Why the Word Allergy Makes Your Veterinarian Cringe

I bet you thought the words was “anal glands”, maybe “diarrhea”, “vomit” or maybe even “pus”. Nope. It is allergies. Why? Read on to find out the Four Reasons Why.

First of all, what is an allergy?

An allergy is a damaging immune response of the body to a substance which it is has become hypersensitive to.

What causes allergies?

FIRST REASON:

Your pet can be allergic to anything: pollen, fleas, grass, house dust mites, weeds, mildew, your cat, and even his own food. No, it doesn’t matter that he has been eating that same food his whole life. He can still develop an allergy to an ingredient in it.

How do I know my pet has allergies?

SECOND REASON:

Allergies can present in numerous ways. It can be runny eyes, sneezing, or face rubbing. It can also be more severe causing hives, welts, swollen face or the inability to breathe. But it can also run middle of the road with chronic ear infections, chronic infections between the toes, persistent foot licking, generalized itching and, yes, even doing the carpet scooting boogie.

Does your pet have any of the above symptoms? Then your pet could have allergies.

In order to diagnose allergies, other things must be ruled out. Does you pet have an autoimmune disease, a metabolic disorder, not properly groomed, or do you leave a wet collar on after swimming? Any of those things could present as a skin disorder and itching, but it may not be allergies. The best way to know if your pet has allergies is to discuss what is happening with your veterinarian. There are things they can do to help determine if it is allergy related like:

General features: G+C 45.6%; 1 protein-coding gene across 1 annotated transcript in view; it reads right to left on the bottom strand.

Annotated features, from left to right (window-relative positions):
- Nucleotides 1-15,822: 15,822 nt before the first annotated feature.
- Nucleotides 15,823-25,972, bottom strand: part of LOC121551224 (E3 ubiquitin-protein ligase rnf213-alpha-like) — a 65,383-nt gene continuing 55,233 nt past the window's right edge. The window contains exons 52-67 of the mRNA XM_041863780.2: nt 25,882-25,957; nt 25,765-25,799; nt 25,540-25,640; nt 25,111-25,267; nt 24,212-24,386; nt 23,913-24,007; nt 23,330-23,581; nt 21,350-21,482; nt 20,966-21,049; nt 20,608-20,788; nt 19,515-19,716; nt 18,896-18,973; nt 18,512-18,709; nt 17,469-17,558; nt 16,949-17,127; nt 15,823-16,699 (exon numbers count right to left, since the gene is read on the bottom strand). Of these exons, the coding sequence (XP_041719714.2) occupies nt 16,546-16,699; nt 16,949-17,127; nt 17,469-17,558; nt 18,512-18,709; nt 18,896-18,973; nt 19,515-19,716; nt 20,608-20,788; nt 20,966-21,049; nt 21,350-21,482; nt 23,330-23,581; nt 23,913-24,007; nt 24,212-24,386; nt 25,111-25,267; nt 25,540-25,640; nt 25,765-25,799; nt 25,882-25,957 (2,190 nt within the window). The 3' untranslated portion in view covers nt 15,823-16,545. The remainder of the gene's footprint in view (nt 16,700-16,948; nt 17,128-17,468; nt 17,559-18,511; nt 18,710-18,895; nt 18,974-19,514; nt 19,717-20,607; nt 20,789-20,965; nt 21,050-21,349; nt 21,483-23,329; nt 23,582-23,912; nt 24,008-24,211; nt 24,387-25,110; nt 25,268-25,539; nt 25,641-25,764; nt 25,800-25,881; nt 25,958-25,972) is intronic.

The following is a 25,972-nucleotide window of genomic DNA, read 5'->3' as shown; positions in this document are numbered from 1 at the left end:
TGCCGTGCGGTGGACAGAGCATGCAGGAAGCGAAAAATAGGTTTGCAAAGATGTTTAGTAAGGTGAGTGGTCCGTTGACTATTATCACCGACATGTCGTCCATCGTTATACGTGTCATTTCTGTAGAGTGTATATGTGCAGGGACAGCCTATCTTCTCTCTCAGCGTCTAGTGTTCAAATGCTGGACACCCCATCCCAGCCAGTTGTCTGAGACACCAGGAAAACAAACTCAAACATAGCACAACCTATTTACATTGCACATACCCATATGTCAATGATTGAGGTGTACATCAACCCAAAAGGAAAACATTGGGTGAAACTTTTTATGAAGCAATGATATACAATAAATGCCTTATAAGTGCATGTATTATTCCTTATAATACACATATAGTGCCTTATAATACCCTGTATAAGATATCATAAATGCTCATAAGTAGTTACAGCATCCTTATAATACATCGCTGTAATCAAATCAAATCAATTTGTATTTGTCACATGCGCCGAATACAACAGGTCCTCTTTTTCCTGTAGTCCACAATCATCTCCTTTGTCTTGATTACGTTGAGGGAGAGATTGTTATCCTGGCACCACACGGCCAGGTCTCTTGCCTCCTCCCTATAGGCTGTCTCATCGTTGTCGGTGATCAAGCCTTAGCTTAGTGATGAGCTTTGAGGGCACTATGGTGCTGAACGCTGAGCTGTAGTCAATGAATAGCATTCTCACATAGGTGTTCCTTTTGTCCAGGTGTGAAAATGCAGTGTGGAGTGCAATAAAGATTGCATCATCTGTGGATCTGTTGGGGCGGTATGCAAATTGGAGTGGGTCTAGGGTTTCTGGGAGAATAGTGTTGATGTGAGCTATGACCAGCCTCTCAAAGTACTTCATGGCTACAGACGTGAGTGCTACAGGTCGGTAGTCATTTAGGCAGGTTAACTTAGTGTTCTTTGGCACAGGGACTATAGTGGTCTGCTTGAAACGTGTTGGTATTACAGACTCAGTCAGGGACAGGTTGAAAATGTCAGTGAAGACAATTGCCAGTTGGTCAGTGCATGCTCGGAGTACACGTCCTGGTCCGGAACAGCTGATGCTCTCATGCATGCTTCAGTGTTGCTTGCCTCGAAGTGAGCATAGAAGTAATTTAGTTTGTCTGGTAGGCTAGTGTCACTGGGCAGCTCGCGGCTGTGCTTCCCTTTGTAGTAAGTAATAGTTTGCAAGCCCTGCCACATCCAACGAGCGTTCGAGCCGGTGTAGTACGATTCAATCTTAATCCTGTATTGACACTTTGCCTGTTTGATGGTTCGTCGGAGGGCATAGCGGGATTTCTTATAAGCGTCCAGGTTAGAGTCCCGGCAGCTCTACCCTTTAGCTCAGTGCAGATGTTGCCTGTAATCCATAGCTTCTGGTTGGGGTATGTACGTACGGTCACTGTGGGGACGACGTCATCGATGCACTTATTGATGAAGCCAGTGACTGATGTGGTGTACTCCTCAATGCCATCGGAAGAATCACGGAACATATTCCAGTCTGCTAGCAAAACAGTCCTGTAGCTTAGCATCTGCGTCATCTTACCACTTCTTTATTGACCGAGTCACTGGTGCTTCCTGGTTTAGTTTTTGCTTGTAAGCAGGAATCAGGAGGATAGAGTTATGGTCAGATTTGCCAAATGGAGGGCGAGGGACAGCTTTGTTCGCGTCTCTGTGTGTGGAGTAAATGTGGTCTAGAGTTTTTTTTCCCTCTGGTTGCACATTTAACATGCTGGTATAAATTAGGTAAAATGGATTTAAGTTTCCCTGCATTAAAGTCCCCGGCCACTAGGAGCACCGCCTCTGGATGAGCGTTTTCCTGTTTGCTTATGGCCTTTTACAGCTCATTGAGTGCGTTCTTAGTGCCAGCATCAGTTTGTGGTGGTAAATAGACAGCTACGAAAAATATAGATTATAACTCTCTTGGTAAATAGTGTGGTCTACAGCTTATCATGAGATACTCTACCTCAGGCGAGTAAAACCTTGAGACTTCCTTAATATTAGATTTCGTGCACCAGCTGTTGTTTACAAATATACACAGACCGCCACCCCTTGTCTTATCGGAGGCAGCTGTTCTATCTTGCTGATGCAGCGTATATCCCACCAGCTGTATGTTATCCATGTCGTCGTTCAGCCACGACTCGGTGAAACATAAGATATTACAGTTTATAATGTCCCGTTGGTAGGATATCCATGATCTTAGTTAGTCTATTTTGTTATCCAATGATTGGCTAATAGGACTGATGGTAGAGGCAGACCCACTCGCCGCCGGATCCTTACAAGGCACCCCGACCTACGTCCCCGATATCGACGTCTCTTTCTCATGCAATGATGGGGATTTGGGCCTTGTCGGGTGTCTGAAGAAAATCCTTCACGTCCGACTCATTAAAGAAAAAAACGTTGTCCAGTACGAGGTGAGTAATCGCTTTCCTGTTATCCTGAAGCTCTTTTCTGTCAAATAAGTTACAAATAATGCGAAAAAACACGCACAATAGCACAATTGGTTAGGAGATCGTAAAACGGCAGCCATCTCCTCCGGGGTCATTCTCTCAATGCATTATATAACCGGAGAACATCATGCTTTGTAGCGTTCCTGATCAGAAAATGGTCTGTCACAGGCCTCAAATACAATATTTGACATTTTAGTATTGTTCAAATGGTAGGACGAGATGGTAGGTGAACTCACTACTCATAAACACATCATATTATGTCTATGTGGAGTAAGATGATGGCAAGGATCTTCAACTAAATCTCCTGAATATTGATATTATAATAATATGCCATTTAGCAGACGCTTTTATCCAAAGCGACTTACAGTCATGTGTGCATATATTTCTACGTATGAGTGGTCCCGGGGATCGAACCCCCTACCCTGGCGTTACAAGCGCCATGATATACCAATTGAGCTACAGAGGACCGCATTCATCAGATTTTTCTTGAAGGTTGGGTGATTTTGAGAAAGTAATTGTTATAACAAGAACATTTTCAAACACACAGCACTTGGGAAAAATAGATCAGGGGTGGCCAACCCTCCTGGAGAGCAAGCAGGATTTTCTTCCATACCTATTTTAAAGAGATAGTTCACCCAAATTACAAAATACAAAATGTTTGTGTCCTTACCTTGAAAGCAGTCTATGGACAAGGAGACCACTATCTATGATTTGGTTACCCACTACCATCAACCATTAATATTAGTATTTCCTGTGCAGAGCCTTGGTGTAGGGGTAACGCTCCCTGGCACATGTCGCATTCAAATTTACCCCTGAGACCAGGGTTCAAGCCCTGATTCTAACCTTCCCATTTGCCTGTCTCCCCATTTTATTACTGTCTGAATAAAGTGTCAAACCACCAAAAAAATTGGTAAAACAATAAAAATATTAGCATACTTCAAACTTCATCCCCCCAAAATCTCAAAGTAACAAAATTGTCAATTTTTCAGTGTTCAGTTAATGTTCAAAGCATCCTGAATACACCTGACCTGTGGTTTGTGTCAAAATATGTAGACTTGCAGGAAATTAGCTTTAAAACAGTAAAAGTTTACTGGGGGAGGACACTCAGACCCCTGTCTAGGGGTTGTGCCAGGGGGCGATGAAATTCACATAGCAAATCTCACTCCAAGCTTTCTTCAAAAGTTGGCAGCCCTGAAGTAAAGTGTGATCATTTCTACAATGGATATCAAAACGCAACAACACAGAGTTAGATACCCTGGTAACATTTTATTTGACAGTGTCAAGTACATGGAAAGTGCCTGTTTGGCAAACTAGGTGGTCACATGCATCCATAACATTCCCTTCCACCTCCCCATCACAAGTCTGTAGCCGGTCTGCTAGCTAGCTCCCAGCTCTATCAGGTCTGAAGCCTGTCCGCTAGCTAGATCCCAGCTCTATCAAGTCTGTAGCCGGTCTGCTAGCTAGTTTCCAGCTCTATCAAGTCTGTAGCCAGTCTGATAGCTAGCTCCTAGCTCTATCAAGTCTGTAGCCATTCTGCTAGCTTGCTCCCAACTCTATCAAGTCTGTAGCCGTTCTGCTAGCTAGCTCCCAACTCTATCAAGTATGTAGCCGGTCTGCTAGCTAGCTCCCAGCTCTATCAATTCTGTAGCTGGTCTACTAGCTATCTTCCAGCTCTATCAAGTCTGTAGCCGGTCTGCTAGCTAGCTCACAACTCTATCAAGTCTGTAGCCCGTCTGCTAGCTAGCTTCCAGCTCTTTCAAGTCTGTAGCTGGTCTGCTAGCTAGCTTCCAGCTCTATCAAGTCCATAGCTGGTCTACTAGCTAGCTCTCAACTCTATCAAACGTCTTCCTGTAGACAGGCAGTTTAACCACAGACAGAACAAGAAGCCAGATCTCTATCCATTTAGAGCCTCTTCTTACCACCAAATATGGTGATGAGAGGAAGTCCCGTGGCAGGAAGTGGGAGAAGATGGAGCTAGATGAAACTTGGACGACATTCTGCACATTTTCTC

• Blood tests for inhalant and environmental allergen
  • Food trials (and, no, a grain-free diet is not a food trial) to determine if your pet has allergies.

How are allergies in pets treated?

THIRD REASON:

There is not a one-size-fits-all treatment. There are numerous ways allergies can be treated. The treatment will depend upon the severity of the allergy and a collaborative discussion between you and your veterinarian on side effects, costs, and your ability to treat your pet.

  1. Simple allergies can be treated with over the counter antihistamines as directed by your veterinarian.
  2. More complex or severe allergies may require prescription pills or monthly injections. This treatment, until several years ago, was not available and has become a game changer to the allergy world providing pets with much needed relief.
  3. If your pet has a food allergy, then a special diet will be required.
  4. Lastly, there is the tried and true method of immunotherapy injections. These injections are specifically formulated to your pet’s individual allergens to build up their immune system as to not react as violently to the allergen when it is presented. It is along the same lines as humans who get allergy injections to desensitize their bodies.

Can allergies be cured?

FOURTH REASON:

Pet owners may have unrealistic expectations about allergies. Allergies are not something you cure! Please re-read that previous sentence. With the exception of sometimes immunotherapy over numerous years, allergies are not cured but managed. The goal is to have fewer and less severe reactions over the life of your pet. There are times where pollen count of your pet’s allergen may be higher than typical causing your pet to have a break through attack and to start scratching possibly developing a sore or secondary bacterial infection which then must be treated. There are some pets who do great on allergy management and never have a break through or problem. This doesn’t mean you stop treatment and when they start scratching again say “Well I stopped because they were cured but now there scratching again so it didn’t work.” Allergies require life long management.

 

Though pet allergies are difficult to pinpoint, the treatment of allergies has come a long way in the past years. It is important to be mindful of the symptoms and understand that the treatment might be lifelong and managed with medication or a special diet. Your veterinarian may cringe at the word, “allergy” due to its complexity and it being difficult to pinpoint, but they are the best to help identify a plan to help your pet thrive.

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